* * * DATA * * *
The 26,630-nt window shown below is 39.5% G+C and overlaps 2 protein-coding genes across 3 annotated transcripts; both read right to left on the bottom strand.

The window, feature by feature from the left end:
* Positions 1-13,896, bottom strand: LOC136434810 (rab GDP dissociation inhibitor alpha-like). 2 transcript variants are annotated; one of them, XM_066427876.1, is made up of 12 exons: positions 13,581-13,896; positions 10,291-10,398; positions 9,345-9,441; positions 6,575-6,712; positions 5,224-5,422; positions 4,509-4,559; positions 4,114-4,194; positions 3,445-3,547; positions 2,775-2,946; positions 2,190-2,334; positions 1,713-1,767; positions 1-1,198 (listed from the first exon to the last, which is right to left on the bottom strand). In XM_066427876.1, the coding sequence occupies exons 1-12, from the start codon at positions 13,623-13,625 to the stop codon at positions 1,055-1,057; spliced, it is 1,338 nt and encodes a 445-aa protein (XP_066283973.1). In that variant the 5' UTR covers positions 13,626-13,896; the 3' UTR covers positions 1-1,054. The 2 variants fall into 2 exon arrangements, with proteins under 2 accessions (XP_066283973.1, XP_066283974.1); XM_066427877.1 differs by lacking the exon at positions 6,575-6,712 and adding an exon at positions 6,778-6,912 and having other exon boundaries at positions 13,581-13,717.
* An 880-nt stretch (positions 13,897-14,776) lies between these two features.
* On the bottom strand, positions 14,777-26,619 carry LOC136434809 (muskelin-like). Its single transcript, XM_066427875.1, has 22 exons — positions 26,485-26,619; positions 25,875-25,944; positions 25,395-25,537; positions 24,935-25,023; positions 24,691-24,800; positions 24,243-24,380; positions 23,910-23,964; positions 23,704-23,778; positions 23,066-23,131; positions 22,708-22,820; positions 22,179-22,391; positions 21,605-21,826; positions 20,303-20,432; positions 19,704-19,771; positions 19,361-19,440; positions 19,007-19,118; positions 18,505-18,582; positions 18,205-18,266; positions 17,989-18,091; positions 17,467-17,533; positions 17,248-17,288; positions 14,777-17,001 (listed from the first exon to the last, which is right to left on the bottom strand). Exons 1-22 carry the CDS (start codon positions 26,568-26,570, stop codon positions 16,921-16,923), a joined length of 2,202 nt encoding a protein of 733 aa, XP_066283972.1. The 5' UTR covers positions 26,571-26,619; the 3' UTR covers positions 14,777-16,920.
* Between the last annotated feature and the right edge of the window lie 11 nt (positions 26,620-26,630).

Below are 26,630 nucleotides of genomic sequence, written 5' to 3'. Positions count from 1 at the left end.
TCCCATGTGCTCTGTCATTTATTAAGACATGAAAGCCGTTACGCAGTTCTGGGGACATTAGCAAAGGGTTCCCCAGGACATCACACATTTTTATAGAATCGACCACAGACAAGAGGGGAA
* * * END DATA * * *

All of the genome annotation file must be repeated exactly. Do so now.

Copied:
The 26,630-nt window shown below is 39.5% G+C and overlaps 2 protein-coding genes across 3 annotated transcripts; both read right to left on the bottom strand.

The window, feature by feature from the left end:
* Positions 1-13,896, bottom strand: LOC136434810 (rab GDP dissociation inhibitor alpha-like). 2 transcript variants are annotated; one of them, XM_066427876.1, is made up of 12 exons: positions 13,581-13,896; positions 10,291-10,398; positions 9,345-9,441; positions 6,575-6,712; positions 5,224-5,422; positions 4,509-4,559; positions 4,114-4,194; positions 3,445-3,547; positions 2,775-2,946; positions 2,190-2,334; positions 1,713-1,767; positions 1-1,198 (listed from the first exon to the last, which is right to left on the bottom strand). In XM_066427876.1, the coding sequence occupies exons 1-12, from the start codon at positions 13,623-13,625 to the stop codon at positions 1,055-1,057; spliced, it is 1,338 nt and encodes a 445-aa protein (XP_066283973.1). In that variant the 5' UTR covers positions 13,626-13,896; the 3' UTR covers positions 1-1,054. The 2 variants fall into 2 exon arrangements, with proteins under 2 accessions (XP_066283973.1, XP_066283974.1); XM_066427877.1 differs by lacking the exon at positions 6,575-6,712 and adding an exon at positions 6,778-6,912 and having other exon boundaries at positions 13,581-13,717.
* An 880-nt stretch (positions 13,897-14,776) lies between these two features.
* On the bottom strand, positions 14,777-26,619 carry LOC136434809 (muskelin-like). Its single transcript, XM_066427875.1, has 22 exons — positions 26,485-26,619; positions 25,875-25,944; positions 25,395-25,537; positions 24,935-25,023; positions 24,691-24,800; positions 24,243-24,380; positions 23,910-23,964; positions 23,704-23,778; positions 23,066-23,131; positions 22,708-22,820; positions 22,179-22,391; positions 21,605-21,826; positions 20,303-20,432; positions 19,704-19,771; positions 19,361-19,440; positions 19,007-19,118; positions 18,505-18,582; positions 18,205-18,266; positions 17,989-18,091; positions 17,467-17,533; positions 17,248-17,288; positions 14,777-17,001 (listed from the first exon to the last, which is right to left on the bottom strand). Exons 1-22 carry the CDS (start codon positions 26,568-26,570, stop codon positions 16,921-16,923), a joined length of 2,202 nt encoding a protein of 733 aa, XP_066283972.1. The 5' UTR covers positions 26,571-26,619; the 3' UTR covers positions 14,777-16,920.
* Between the last annotated feature and the right edge of the window lie 11 nt (positions 26,620-26,630).

Below are 26,630 nucleotides of genomic sequence, written 5' to 3'. Positions count from 1 at the left end.
TCCCATGTGCTCTGTCATTTATTAAGACATGAAAGCCGTTACGCAGTTCTGGGGACATTAGCAAAGGGTTCCCCAGGACATCACACATTTTTATAGAATCGACCACAGACAAGAGGGGAA